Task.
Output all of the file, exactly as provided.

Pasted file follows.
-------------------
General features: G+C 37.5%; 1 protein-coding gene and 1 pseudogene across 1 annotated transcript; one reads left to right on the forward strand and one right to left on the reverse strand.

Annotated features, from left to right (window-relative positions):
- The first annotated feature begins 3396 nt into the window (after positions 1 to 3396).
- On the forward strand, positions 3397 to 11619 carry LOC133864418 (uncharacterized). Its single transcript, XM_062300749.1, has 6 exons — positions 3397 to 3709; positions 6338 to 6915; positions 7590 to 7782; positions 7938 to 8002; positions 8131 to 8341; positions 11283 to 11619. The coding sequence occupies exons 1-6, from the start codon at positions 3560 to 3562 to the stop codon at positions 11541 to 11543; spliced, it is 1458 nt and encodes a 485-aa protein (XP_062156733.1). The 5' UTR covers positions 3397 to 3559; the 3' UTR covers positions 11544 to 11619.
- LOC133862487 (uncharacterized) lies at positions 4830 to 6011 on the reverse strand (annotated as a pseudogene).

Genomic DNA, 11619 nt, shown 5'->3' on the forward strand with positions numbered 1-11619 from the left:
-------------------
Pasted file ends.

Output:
General features: G+C 37.5%; 1 protein-coding gene and 1 pseudogene across 1 annotated transcript; one reads left to right on the forward strand and one right to left on the reverse strand.

Annotated features, from left to right (window-relative positions):
- The first annotated feature begins 3396 nt into the window (after positions 1 to 3396).
- On the forward strand, positions 3397 to 11619 carry LOC133864418 (uncharacterized). Its single transcript, XM_062300749.1, has 6 exons — positions 3397 to 3709; positions 6338 to 6915; positions 7590 to 7782; positions 7938 to 8002; positions 8131 to 8341; positions 11283 to 11619. The coding sequence occupies exons 1-6, from the start codon at positions 3560 to 3562 to the stop codon at positions 11541 to 11543; spliced, it is 1458 nt and encodes a 485-aa protein (XP_062156733.1). The 5' UTR covers positions 3397 to 3559; the 3' UTR covers positions 11544 to 11619.
- LOC133862487 (uncharacterized) lies at positions 4830 to 6011 on the reverse strand (annotated as a pseudogene).

Genomic DNA, 11619 nt, shown 5'->3' on the forward strand with positions numbered 1-11619 from the left: